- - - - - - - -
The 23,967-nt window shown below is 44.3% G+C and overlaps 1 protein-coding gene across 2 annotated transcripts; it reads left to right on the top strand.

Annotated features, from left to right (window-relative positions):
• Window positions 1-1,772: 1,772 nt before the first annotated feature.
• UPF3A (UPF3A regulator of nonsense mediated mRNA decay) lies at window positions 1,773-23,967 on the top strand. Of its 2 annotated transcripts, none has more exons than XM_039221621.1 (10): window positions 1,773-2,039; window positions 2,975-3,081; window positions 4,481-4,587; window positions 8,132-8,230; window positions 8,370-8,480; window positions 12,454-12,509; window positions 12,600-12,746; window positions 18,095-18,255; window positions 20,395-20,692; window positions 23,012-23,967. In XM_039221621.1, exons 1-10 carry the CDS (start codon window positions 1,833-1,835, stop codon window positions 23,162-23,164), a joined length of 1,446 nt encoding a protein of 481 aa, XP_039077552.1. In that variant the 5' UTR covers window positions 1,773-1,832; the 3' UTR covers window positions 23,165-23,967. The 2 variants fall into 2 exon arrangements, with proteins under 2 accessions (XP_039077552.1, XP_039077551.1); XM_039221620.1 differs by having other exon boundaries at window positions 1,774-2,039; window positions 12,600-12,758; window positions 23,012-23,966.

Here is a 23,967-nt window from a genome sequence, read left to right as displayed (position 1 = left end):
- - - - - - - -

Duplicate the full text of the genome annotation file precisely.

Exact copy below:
The 23,967-nt window shown below is 44.3% G+C and overlaps 1 protein-coding gene across 2 annotated transcripts; it reads left to right on the top strand.

Annotated features, from left to right (window-relative positions):
• Window positions 1-1,772: 1,772 nt before the first annotated feature.
• UPF3A (UPF3A regulator of nonsense mediated mRNA decay) lies at window positions 1,773-23,967 on the top strand. Of its 2 annotated transcripts, none has more exons than XM_039221621.1 (10): window positions 1,773-2,039; window positions 2,975-3,081; window positions 4,481-4,587; window positions 8,132-8,230; window positions 8,370-8,480; window positions 12,454-12,509; window positions 12,600-12,746; window positions 18,095-18,255; window positions 20,395-20,692; window positions 23,012-23,967. In XM_039221621.1, exons 1-10 carry the CDS (start codon window positions 1,833-1,835, stop codon window positions 23,162-23,164), a joined length of 1,446 nt encoding a protein of 481 aa, XP_039077552.1. In that variant the 5' UTR covers window positions 1,773-1,832; the 3' UTR covers window positions 23,165-23,967. The 2 variants fall into 2 exon arrangements, with proteins under 2 accessions (XP_039077552.1, XP_039077551.1); XM_039221620.1 differs by having other exon boundaries at window positions 1,774-2,039; window positions 12,600-12,758; window positions 23,012-23,966.

Here is a 23,967-nt window from a genome sequence, read left to right as displayed (position 1 = left end):